Why do Wta players touch leg when receiving serve?

ron schaap

Hall of Fame
I noticed long ago Sharapova hit her leg with her non dominant fisted hand while receiving serve. Later i realised not only she but eg Osaka does it while her Leg is already injured. So not very smart. I saw Kvitava and others do it and today even Busta who only pushes his leg with his hand.
So is there any theory or tennis academys who learns this kind of peculiar gestures because i dont understand it?
:notworthy:
 
I noticed long ago Sharapova hit her leg with her non dominant fisted hand while receiving serve. Later i realised not only she but eg Osaka does it while her Leg is already injured. So not very smart. I saw Kvitava and others do it and today even Busta who only pushes his leg with his hand.
So is there any theory or tennis academys who learns this kind of peculiar gestures because i dont understand it?
:notworthy:
People pick up on habits they see as well. Sometimes if a leg is stiff/cramping/sore, people will hit it to stimulate it. You are giving your body some extra stimuli to essentially take it's "mind" off it.
 

Mark-Touch

Hall of Fame
I noticed long ago Sharapova hit her leg with her non dominant fisted hand while receiving serve. Later i realised not only she but eg Osaka does it while her Leg is already injured. So not very smart. I saw Kvitava and others do it and today even Busta who only pushes his leg with his hand.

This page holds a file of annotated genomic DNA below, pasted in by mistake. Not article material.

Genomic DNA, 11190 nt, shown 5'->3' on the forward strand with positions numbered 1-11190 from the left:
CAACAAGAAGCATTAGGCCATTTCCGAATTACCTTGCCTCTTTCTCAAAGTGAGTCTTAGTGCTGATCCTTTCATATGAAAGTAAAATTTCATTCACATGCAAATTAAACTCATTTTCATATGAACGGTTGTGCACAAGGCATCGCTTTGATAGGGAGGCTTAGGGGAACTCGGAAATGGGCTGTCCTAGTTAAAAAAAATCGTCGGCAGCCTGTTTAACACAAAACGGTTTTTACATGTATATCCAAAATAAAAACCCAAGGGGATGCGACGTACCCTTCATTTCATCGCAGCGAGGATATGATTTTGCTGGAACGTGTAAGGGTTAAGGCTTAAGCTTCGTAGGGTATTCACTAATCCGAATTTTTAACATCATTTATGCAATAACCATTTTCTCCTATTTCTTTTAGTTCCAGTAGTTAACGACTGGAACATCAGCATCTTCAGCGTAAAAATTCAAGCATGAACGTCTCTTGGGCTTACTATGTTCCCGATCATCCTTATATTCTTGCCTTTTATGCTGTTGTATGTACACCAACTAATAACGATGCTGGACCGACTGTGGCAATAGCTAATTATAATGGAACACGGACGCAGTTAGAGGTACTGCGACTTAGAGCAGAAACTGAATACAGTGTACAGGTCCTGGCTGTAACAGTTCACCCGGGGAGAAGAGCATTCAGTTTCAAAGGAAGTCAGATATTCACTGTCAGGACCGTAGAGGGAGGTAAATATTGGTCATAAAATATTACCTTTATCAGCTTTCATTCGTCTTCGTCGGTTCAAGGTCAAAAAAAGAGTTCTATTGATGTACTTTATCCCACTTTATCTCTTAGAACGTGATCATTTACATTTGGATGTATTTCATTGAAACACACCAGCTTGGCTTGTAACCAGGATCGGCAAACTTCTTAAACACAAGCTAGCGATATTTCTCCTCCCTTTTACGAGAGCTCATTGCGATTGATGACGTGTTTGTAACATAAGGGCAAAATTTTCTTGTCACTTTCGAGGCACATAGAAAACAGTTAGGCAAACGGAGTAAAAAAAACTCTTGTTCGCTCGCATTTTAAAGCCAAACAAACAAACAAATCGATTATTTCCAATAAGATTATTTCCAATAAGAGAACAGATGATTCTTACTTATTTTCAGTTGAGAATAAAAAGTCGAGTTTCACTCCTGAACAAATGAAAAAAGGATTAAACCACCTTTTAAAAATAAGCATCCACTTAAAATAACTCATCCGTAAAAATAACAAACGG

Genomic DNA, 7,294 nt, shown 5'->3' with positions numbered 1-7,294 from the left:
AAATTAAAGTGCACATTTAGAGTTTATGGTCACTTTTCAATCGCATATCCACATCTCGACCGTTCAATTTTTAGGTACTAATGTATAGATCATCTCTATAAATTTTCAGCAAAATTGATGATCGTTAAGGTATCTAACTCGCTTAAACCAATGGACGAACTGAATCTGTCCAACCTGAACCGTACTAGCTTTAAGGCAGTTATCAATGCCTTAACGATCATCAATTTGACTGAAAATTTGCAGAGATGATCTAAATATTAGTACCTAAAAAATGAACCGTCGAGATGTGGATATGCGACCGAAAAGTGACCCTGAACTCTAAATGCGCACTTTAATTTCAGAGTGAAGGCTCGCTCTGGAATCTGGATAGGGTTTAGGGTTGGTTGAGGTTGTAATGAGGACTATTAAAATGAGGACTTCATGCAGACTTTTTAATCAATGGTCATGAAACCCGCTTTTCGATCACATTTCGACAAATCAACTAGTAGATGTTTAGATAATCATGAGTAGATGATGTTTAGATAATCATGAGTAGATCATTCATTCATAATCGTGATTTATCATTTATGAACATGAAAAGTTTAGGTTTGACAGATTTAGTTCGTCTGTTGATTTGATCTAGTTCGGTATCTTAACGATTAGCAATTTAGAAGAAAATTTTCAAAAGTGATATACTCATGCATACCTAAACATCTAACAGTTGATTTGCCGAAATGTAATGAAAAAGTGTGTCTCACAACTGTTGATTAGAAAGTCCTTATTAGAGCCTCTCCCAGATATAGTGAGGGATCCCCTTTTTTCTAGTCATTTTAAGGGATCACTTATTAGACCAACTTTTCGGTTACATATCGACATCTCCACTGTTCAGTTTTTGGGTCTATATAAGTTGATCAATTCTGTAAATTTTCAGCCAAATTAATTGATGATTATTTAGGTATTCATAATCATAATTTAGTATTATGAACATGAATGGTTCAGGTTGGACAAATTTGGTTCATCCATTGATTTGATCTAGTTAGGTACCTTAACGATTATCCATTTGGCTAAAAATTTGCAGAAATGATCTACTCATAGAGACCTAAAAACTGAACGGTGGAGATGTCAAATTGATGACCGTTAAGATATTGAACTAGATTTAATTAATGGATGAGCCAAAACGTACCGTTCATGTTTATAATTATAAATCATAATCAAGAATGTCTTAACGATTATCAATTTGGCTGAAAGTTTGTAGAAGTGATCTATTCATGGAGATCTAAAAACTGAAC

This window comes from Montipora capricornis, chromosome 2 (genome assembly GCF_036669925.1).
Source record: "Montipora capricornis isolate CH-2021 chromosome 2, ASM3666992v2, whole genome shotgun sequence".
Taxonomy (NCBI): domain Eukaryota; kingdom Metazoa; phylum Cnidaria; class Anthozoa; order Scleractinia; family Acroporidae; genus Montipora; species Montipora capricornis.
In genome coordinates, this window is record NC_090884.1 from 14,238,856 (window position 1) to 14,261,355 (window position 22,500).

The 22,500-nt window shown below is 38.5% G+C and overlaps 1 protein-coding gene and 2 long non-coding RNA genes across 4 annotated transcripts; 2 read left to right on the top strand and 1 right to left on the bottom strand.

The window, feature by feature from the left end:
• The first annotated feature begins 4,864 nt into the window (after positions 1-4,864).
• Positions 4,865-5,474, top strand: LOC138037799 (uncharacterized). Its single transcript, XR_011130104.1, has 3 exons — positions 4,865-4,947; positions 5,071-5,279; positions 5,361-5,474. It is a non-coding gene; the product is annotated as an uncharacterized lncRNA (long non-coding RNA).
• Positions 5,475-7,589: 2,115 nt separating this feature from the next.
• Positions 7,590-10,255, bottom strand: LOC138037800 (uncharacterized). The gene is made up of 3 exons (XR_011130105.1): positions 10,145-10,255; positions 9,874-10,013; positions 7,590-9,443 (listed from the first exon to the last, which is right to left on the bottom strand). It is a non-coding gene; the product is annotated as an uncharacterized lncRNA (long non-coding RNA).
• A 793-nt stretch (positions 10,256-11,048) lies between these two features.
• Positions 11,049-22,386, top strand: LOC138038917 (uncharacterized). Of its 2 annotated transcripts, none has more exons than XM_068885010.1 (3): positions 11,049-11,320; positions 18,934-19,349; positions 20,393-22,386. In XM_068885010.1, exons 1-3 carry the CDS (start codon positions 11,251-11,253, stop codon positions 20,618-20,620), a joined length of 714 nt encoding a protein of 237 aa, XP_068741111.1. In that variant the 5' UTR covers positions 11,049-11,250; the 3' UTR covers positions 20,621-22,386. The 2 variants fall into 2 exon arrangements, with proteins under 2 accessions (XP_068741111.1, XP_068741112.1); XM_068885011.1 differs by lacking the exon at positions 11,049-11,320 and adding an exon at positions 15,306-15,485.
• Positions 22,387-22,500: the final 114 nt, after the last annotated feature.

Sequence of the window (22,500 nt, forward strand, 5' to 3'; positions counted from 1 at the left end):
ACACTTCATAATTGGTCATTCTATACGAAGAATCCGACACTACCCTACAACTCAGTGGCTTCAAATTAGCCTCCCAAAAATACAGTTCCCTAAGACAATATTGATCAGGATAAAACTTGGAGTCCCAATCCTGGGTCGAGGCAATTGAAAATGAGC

So is there any theory or tennis academys who learns this kind of peculiar gestures because i dont understand it?
:notworthy:
Murray did it a lot too. :)
 

ollinger

G.O.A.T.
The fine Utah Jazz guard Jeff Hornacek, most prominent in the late 1990s, used to stroke the side of his face a few times each time he shot a free throw, and explained it was a pre-arranged signal to his kids that he was saying "hi" to them by doing this. The WTA players, at least some of them, found Hornacek's story endearing and took to slapping the leg to say to their as-yet unborn children "this is what I'll do to you if you don't behave!"
 

NoQuarter

Rookie
It's motivational. Just like Duke Basketball Players slapping the floor on defense when they need a defensive stop.
 

ron schaap

Hall of Fame
It's motivational. Just like Duke Basketball Players slapping the floor on defense when they need a defensive stop.
but why only receiving serve?
I've always viewed it as a way to remind oneself to keep ones legs active and moving.
but why only the leg close to the non dominant hand? And noticed they just dont move when they do it. They are taking a wide static stance.
Others keep bouncing and moving. THAT i do understand
 
but why only receiving serve?

but why only the leg close to the non dominant hand? And noticed they just dont move when they do it. They are taking a wide static stance.
Others keep bouncing and moving. THAT i do understand
Because they're holding the racquet with the other hand, and that leg is closer to the "free" hand? Could be the physical expression of some inner dialogue they go through. I'm only guessing since I'm not the one doing it. OTOH they are multiple grand slam winners, so maybe I should start?
 
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